While plants may not always die immediately, they often grow for a few years and then decline in health. Evaluating your garden conditions is the best place to start when your plants fail to thrive. Factors in their decline include changes in root competition, the amount of overhead light, soil nutrient balance, soil moisture, and the balance of fungi/bacteria in the soil. Many gardeners miss subtle changes such as these, which happen slowly over time. I recommend testing your soil every 2-3 years to keep an eye on soil nutrition. Remember that some short-lived plants prefer a soil that has a higher bacterial/fungal content. When soil is disturbed/tilled, the balance of bacteria as compared to fungi increases, since fungi resent soil disturbance. Conversely, the longer a soil stays undisturbed, the higher the fungi content becomes as compared to the bacterial population which favors longer lived plants. Other plants simply like to be divided every few years…great examples are farfugiums, daylilies, and Japanese iris. Because of these factors, we’ve been spending quite a bit of time this summer moving plants that were no longer performing as they should.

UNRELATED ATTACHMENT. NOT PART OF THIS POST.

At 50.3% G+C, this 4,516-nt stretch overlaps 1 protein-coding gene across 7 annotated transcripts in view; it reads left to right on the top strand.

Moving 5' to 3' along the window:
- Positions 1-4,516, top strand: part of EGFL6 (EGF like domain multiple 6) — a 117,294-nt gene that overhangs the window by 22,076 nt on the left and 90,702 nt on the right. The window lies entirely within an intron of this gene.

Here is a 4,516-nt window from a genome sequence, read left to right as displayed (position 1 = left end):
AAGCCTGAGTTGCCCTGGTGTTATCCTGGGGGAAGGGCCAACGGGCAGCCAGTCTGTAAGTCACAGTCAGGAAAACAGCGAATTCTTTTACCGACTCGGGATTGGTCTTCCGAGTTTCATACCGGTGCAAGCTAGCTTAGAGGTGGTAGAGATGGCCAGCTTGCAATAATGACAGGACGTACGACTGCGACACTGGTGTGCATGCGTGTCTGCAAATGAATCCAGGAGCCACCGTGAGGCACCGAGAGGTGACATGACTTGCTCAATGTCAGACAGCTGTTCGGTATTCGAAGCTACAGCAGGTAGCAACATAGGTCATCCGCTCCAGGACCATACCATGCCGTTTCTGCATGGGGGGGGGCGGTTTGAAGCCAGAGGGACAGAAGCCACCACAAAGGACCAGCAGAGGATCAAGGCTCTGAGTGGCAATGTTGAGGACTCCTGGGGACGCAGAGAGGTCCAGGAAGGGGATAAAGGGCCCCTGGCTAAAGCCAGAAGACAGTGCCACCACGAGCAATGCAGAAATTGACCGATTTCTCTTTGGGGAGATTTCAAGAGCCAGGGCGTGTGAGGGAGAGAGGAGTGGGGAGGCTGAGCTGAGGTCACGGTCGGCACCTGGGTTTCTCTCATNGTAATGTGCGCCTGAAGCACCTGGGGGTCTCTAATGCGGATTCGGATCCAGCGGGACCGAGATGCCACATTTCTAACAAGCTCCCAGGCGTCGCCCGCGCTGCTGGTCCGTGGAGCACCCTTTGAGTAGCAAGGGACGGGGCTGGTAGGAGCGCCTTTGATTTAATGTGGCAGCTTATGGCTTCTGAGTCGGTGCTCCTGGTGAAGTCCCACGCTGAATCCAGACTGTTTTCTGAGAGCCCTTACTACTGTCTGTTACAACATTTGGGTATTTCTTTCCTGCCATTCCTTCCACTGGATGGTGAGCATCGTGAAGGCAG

When moving plants in the summer, the key to success is good irrigation after the plants are transplanted. Obviously, soil moisture is important, but equally so is keeping some moisture on the foliage until the plants are re-established. For this purpose, I like to use sprinkler hoses. Compared to a drip hose, which leaks water under low pressure, sprinkler hoses spray tiny, short, fine streams of water at a slightly higher pressure, creating a modified misting effect. Sprinkler hoses can be used right side up or upside down, depending on the desired effect. Unfortunately, most of the sprinkler hoses available are cheap, very poor quality hoses such as what you will often find at the big box stores, where the price point is far more important than quality. My experience echoed the online reviews I found, describing cheap hoses which rarely lasted more than 1-2 waterings before becoming worthless when the holes blew out, resulting in no watering at the far end of the hose and a flood at the front end. My search led me to Flexon™ brand sprinkler hoses, which have performed wonderfully.
After transplanting a bed of plants, which we did in 100 degree F temperatures, we hooked a battery-powered timer to the faucet along with a string of sprinkler hoses. Most waterings are only 1-2 minutes long, but are repeated several times per day to keep the foliage moist while the plants re-root. Longer waterings to keep the soil from drying might be needed only once or twice per week.